Tariq and his family moved from India to the Washington D.C. area in 1970. He was 12 years old. In India, he’d lived a typical, traditional Indian life, with the constant presence of family and friends, all sharing the same language and culture, all of them devout Muslims. He had a sister, a brother, and strong parents who instilled in him the values they cherished: follow Islam, maintain a place in their Indian community in D.C., and always honor and care for his family.
Tariq didn’t fit their mold, though. He was a rebel. Innately resistant to certain aspects of Islamic and Indian traditions from an early age, his inner compass told him that he should define himself differently than his parents raised him. Intensely spiritual and social, he chose to discover God in his own way, outside of Islam, and thrived on friendships with all types of people, not just those in the Indian community. Though his choices upset his parents, he felt he had to be true to himself and follow his own life path. He became a successful financial planner, married a Virginia native at age 35, and is now raising two great kids. But, in his pursuit of living the life that fit him, he always loved his parents, kept a close relationship with them, and never shirked his devotion to them.
Tariq’s story is his own. Some may criticize his choices, some may applaud him. But the key here in Tariq’s story, is that he had a strong sense of self and an inner compass from an early age. He carefully and consciously chose his relationships based on his sense of self. He knew who “me” was.
Maintaining a sense of “me” in a relationship can be a challenge, and it is especially important in an intercultural relationship. It is easy to get sucked into becoming what you think your partner wants you to be, in order to keep the peace with him or her, and with each other’s families. But it is important to know who you are inside before you can accommodate others without losing yourself.
Below is a checklist of questions to consider when identifying your “me.” Leave culture of it. Pretend you are the alone on an island, with nothing but you, the sand and the surf. Block out everyone else in your life for a few minutes for this, even if it means getting up at five in the morning to sit on your deck alone, or going for a walk by yourself.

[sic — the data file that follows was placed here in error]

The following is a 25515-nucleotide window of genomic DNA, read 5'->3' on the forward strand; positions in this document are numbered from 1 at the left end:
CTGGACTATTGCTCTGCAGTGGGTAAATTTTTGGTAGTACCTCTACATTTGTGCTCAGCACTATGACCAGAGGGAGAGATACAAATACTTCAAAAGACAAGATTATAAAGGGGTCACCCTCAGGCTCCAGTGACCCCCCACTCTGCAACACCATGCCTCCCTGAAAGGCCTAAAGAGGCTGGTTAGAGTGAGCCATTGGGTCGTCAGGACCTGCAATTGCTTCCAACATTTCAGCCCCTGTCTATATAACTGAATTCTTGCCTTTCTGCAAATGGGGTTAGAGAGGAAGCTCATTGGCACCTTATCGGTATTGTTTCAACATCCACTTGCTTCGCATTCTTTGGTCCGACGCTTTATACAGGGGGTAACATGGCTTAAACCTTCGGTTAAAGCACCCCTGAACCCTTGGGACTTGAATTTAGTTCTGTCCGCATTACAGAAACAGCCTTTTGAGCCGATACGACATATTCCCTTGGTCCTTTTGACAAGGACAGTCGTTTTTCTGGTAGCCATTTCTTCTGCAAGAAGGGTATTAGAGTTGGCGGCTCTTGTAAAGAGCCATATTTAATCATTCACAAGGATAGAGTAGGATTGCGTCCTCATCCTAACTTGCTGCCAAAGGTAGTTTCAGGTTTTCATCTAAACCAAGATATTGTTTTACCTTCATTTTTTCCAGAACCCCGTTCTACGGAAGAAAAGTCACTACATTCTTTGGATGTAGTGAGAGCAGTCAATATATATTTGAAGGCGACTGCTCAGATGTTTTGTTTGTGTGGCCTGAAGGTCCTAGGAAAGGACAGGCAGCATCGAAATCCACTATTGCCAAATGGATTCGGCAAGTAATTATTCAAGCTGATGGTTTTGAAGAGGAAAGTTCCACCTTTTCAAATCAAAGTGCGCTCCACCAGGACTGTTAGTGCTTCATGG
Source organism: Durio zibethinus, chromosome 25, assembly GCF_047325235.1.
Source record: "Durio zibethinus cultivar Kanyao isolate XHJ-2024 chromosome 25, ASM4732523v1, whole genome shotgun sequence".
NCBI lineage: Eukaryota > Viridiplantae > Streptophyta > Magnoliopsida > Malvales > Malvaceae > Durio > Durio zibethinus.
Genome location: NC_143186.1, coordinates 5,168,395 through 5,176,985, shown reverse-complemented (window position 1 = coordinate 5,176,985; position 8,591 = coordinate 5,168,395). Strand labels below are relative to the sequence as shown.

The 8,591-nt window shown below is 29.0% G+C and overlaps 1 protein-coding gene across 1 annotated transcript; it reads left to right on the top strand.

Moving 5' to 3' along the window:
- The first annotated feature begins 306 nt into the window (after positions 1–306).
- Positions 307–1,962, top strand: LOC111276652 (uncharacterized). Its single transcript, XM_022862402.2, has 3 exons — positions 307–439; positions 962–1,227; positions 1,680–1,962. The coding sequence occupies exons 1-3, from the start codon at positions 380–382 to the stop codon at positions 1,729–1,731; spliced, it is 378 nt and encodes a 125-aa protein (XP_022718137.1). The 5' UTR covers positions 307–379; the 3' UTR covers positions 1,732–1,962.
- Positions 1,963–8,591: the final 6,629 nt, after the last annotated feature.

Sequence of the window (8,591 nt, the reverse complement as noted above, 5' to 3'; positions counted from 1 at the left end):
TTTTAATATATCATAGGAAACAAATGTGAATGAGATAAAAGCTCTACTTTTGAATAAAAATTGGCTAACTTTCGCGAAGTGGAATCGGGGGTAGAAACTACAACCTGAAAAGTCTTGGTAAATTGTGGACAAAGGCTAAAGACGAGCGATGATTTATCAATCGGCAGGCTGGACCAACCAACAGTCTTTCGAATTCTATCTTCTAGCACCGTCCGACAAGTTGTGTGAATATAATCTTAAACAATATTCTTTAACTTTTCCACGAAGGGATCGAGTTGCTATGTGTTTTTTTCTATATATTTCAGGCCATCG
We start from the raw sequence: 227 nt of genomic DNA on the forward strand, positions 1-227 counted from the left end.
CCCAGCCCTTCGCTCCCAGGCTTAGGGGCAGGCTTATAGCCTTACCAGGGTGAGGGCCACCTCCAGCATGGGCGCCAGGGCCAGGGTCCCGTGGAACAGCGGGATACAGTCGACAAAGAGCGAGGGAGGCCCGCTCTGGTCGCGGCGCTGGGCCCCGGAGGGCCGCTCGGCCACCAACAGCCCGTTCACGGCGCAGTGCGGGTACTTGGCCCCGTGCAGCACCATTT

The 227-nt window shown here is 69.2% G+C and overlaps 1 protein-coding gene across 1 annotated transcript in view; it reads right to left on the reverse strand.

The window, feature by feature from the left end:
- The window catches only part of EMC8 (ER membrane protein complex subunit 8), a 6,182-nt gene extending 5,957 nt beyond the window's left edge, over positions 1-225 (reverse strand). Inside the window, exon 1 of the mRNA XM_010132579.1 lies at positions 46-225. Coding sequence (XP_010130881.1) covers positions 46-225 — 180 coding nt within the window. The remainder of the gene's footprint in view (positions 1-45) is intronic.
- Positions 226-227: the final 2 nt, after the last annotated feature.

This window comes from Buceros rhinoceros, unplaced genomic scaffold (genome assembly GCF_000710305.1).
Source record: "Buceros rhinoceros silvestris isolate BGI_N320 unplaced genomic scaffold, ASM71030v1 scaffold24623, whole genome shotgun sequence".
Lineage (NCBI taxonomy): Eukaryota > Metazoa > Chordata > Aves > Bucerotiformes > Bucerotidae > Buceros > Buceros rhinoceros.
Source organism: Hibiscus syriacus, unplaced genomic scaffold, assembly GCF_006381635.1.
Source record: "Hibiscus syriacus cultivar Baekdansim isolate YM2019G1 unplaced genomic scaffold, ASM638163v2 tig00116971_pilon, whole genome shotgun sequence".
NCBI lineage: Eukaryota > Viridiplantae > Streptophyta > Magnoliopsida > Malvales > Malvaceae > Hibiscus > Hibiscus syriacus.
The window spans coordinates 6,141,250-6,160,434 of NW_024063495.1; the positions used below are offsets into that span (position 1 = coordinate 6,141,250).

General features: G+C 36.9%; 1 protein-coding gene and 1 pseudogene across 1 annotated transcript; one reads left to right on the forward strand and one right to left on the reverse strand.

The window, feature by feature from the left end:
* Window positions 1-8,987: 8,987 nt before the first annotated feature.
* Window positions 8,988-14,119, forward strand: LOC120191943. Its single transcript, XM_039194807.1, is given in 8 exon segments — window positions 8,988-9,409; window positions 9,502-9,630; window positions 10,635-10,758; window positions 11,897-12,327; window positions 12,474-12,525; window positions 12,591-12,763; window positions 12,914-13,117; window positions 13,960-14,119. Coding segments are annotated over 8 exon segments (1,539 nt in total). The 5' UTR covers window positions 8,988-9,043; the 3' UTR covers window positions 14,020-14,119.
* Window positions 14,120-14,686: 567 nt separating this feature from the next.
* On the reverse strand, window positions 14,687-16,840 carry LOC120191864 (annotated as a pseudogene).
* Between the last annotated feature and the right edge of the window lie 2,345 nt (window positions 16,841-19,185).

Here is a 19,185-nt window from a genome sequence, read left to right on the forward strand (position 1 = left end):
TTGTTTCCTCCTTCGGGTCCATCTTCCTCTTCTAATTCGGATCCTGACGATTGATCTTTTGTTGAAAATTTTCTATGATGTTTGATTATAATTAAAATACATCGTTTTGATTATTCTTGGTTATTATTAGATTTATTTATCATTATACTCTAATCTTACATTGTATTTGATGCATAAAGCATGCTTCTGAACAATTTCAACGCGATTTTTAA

WHAT ARE YOUR CORE VALUES?
WHAT ARE SOME WORDS THAT DESCRIBE YOU?
WHEN ARE YOU MOST HAPPY?
Think about the last time you felt truly happy. Were you walking along the beach? Were you alone or with others? Had you done a good deed for someone or were you happy to just be in the moment?
DO YOU FEEL CONNECTED TO A HIGHER POWER?
Leave religion out of this one. If you were raised in a religion tradition, you have learned the rituals that go with that religion, but do you feel connected to a higher power? If so, when do you feel that connection?
WHAT ARE YOUR TALENTS AND HOW DO YOU CELEBRATE THEM?
Are you a writer or an artist? Are you an accomplished athlete? Do you display your paintings proudly in your home or post pictures of yourself after completing the Ironman Triatholon on Facebook? What makes you feel good about your unique abilities?
DO YOU NEED OTHER PEOPLE’S APPROVAL TO FEEL GOOD ABOUT YOURSELF?
This is a big one in intercultural relationships. Do you need to feel like the people around you like you in order to feel good about yourself? Do you act in ways that you think will gain the approval of others, instead of making yourself happy? If so, think about ways to change that.
Write down your answers to these questions and revisit them daily. By keeping a clear picture of yourself in your mind in an intercultural relationship, you can create healthy relationships with your partner, your in-laws, and your children. Of course, your answers will change over your lifetime. You will evolve with your experiences. But, Shakespeare was right: when you are true to yourself, you will be true to those you love.